“You take me the way I am, and you’ll never know how wonderful it was to have someone hold my hand and not end up in Bora Bora, although sometimes I have ended up on the beach with Anna. I warn her not to talk to him, because he is more than she knows, but I know each time she’s going to do it anyway,” she says, putting her hand on the concrete pillar, tracing her thin and unshaking finger over the chalk drawing of the stick figures, some with black wings, some with white wings. “It’s funny that these are still here.”

“These are the whispers in between, the missives unsent, caught in the dead letter file of a dusty closet where they keep extra sneakers for me, because they know some day I’ll come out in a flood of bottlecaps. They know, and they leave the light on for me. They know it’s all the same moment, the same instant,” she explains, wringing her hands, looking all at once excited, and frightened.

“Everyplace,” she promises, nodding.

“Everywhen,” she whispers.

“Listen to me: you have to pick it back up. You have to cut into yourself again and let the words out. The writing is in your blood, remember?”

You Started It

I didn’t know how quickly it all would get out of hand,
how it would progress from innocent this to fucked up that.
I didn’t know the fire escape would make quite so much noise,
how could we have expected so much pain would come from life’s little joys?

You started it, you started it;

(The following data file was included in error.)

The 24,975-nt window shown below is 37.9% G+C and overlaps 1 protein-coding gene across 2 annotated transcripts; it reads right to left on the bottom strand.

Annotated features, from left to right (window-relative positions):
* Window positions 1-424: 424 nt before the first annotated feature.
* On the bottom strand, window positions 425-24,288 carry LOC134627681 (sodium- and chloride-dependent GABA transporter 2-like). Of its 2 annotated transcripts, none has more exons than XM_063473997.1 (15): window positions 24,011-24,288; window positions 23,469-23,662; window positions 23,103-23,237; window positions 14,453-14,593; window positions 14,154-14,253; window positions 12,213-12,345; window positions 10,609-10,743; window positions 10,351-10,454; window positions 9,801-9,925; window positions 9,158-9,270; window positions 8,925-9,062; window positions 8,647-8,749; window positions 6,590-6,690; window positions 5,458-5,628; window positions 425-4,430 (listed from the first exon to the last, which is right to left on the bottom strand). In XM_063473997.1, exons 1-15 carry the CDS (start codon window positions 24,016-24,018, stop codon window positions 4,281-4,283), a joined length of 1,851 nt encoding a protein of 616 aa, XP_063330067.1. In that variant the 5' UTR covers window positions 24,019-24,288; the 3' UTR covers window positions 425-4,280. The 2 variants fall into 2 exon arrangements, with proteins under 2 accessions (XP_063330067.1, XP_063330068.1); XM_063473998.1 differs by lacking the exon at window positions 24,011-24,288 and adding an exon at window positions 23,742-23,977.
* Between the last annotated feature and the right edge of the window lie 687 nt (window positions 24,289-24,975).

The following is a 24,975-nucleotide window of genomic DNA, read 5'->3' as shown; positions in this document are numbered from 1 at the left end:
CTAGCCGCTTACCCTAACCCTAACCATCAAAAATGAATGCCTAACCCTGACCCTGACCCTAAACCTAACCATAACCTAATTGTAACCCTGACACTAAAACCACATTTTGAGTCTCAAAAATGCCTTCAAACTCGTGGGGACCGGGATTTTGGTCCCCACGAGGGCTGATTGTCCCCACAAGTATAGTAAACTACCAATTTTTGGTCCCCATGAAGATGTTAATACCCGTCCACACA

you’re the one who opened up Pandora’s box.
You started it, you started it,
busting open windows, and breaking down the locks.

I didn’t have any idea that you had such things in mind;
I didn’t know we’d fall together to the other side.
Every time you say that you got inclinations of the deeper sort,
believe me when I tell you — you’re exactly what looking for.

You started it, you started it;
you’re the one who got the snowball rolling down the hill.
You started it, you started it,
Before I knew it, we were running down after; I think I’m running still.

We can’t keep doing this
we have to keep doing this
I want to keep doing this
don’t stop doing this

You started it, you started it;
And now you’re standing there in front of me, standing as my witness
You started it, you started it,
better believe, you’d better believe, now it’s time to finish

Leap

Down the steps of the subway station, and suddenly, vertigo.

I was here. I’ve been here.

She stood near the gap, turning slowly, looking around, confusion widening her eyes, furrowing her brow.

What is it about this place?

She catches a glimpse of an electric blue coat, and a shock of whiteblonde hair in the crowd, and laughter, lost in the spin and swirl of the crowd.

The crowd, the push, pull crush of it.

Helen. Arthur. Tyler. Genevieve.

The names are like a suckerpunch; they leave her gasping for air, leaning over, hands on her knees. “Oh, fuck,” she breathed, shaking her head, lifting one hand to her mouth.

“Not me. Not me,” she begged, and ran for the yellow line, leaping into the gap, leaving it all behind.